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Highline’s proposed merger won’t affect care, CEO says
A proposed merger between the Highline Medical Center and the Tacoma-based Franciscan Health System would make the Vashon Health Center part of one of the largest health care systems in the state, according to Highline’s chief executive officer.
In a recent interview, Mark Benedum, Highline’s CEO, also said the merger will bolster the financially ailing Highline system, which lost $18 million last year. An improved fiscal picture could benefit the clinic on Vashon, which has long struggled to maintain a positive cash flow.
“As a non-profit, being profitable means you have money to invest in facilities and equipment,” Benedum said. “When you are losing money, you have no money to invest in the future.”
One of those investments might mean moving the Vashon clinic to a better facility, he noted. “That’s clearly on the table as something we would like to do,” he said.
The merger between Highline and the Francis-can Health System — one of many in the changing health care landscape — was announced over the summer. Benedum said the process is moving forward well. He expects all necessary approvals will be granted and the merger to be fully in place by next spring or summer.
The Franciscan system is part of the larger Colorado-based Catholic Health Initiatives, and some on Vashon have questioned the repercussions of a secular system merging with a Catholic one, particularly regarding issues related to women’s reproductive health.
But Benedum said patients will not notice a change; the Franciscan position is that issues such as birth control and abortion are concerns between a woman and her health care provider, he said.
“Within the clinic, it’s not going to change a thing,” he said.
At the Vashon clinic, manager Rita Cannell said Highline officials recently provided the same information to clinic personnel and noted that she, too, has been told that women’s health care will be unaffected when the two systems join.
After-hours care will also continue after the merger, Benedum said.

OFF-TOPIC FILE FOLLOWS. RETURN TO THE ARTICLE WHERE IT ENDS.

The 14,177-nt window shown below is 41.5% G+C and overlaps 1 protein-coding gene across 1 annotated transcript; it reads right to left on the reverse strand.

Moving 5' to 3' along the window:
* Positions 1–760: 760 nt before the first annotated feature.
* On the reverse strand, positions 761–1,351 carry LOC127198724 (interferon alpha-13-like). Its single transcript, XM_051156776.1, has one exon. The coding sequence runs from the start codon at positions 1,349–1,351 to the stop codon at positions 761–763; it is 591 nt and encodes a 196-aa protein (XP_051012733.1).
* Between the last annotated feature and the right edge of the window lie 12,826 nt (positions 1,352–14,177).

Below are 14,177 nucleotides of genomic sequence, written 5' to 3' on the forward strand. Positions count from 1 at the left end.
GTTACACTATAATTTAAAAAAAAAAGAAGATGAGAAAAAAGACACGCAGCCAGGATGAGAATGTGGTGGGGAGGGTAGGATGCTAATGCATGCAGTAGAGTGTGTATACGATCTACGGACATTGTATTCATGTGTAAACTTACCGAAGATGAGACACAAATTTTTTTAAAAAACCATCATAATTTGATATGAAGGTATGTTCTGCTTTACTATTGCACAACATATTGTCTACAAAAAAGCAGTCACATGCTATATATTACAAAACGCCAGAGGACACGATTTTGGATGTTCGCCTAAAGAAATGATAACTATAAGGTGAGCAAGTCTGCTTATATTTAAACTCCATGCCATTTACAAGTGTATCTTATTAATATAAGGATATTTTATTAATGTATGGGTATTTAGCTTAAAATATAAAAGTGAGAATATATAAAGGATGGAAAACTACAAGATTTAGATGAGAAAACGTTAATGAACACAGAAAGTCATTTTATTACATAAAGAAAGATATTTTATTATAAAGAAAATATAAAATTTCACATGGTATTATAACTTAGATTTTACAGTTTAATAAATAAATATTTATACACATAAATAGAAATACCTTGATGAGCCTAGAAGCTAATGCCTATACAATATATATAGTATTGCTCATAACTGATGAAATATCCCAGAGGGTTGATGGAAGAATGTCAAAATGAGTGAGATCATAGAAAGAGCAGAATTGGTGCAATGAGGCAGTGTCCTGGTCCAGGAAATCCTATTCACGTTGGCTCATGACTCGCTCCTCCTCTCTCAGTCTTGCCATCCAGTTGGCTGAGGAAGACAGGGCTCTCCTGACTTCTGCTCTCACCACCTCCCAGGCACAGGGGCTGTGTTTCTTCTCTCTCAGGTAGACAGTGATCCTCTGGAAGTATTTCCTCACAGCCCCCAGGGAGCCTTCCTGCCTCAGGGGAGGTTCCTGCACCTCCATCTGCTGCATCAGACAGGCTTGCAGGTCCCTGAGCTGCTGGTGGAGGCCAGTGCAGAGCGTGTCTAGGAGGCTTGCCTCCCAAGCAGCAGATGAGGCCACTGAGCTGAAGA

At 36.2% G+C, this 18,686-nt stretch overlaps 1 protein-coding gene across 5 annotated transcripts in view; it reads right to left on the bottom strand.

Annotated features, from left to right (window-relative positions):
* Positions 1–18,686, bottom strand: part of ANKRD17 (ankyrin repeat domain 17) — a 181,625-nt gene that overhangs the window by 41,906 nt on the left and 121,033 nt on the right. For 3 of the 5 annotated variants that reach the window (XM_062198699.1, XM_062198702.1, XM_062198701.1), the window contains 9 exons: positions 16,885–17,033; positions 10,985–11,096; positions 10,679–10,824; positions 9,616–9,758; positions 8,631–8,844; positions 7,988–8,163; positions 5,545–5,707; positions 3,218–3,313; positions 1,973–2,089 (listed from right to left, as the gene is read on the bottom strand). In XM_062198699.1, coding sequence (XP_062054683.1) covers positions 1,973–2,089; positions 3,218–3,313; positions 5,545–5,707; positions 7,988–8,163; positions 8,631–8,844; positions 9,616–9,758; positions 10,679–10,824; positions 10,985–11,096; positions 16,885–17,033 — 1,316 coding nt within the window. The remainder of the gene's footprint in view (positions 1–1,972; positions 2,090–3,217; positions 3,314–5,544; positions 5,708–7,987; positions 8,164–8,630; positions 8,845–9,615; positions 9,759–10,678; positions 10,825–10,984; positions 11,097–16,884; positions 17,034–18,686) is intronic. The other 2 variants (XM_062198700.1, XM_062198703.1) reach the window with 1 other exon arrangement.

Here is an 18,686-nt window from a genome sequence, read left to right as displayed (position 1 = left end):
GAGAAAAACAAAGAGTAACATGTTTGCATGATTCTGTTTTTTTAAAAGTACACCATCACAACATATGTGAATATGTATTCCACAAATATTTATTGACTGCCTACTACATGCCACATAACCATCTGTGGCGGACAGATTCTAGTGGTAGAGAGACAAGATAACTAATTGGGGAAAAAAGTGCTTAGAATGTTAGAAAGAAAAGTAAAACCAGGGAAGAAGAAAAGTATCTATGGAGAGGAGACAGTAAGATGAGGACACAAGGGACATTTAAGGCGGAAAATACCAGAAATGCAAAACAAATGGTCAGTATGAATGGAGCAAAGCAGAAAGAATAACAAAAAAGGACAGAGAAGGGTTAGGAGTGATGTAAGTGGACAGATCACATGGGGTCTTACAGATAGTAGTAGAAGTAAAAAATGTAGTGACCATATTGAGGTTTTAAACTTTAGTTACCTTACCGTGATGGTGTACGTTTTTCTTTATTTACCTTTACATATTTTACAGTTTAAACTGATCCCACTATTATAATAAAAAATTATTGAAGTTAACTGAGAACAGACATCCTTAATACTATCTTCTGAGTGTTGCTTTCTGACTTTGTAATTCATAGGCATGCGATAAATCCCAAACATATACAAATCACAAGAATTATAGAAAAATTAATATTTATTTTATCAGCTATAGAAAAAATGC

“On an island subject to a ferry schedule, I think it is a necessity,” he said.
Benedum credited Gran-ny’s Attic and its support in preserving round the clock care, stressing that such care is unusual these days in a primary care clinic. That service is funded, in part, by Granny’s Attic, which gives $9,000 each month to Highline, according to Cannell. Much of that money is earmarked for the Consulting Nurse Services and to have a provider available on call after hours, she said.
The reason behind the planned merger is financial, according to Benedum. Highline’s losses, according to news reports, stem from fewer patient visits, more charity care and an increasing amount of unpaid patient bills. With the merger, both organizations are expected to save money by sharing resources, expanding buying power and delivering care by sharing best practices.
Larger health care systems are a sign of the times, Benedum said. Last year a survey showed there were just five independent hospitals in the state, Highline among them. One of the other four is also now seeking to merge, he said.
Highline Medical Center, based in Burien, was established in 1958 and includes a 154-bed acute care hospital, a 115-bed specialty center and more than 20 clinics, most of them in the West Seattle-Burien region. It employs roughly 1,500 people.
In contrast, the Fran-ciscan Health System consists of five area hospitals, including St. Joseph Medical Center in Tacoma and St. Anthony Hospital in Gig Harbor, a hospice facility and several clinics and providers in Pierce, King and Kitsap counties; the Franciscan system employs 8,300 people. Its parent company, Catholic Health Initiatives, meanwhile, is merging with PeaceHealth, and when that merger is complete, the newly created system will employ roughly 26,000 people and have 16 hospitals in Washington, Oregon and Alaska.
Once the Highline-Franciscan merger takes place, a profit is expected, Benedum noted. What’s more, he said, Highline patients will be able to tap into a large network of specialty care clinics in West Seattle, Burien and Tacoma. The merger will also likely result in the installation of an electronics record system.
Cannell said she respects the Franciscan Health System and believes the merger will be good for Islanders.
“I’m excited about it,” Cannell said. “I think they will be a positive asset to the Island.”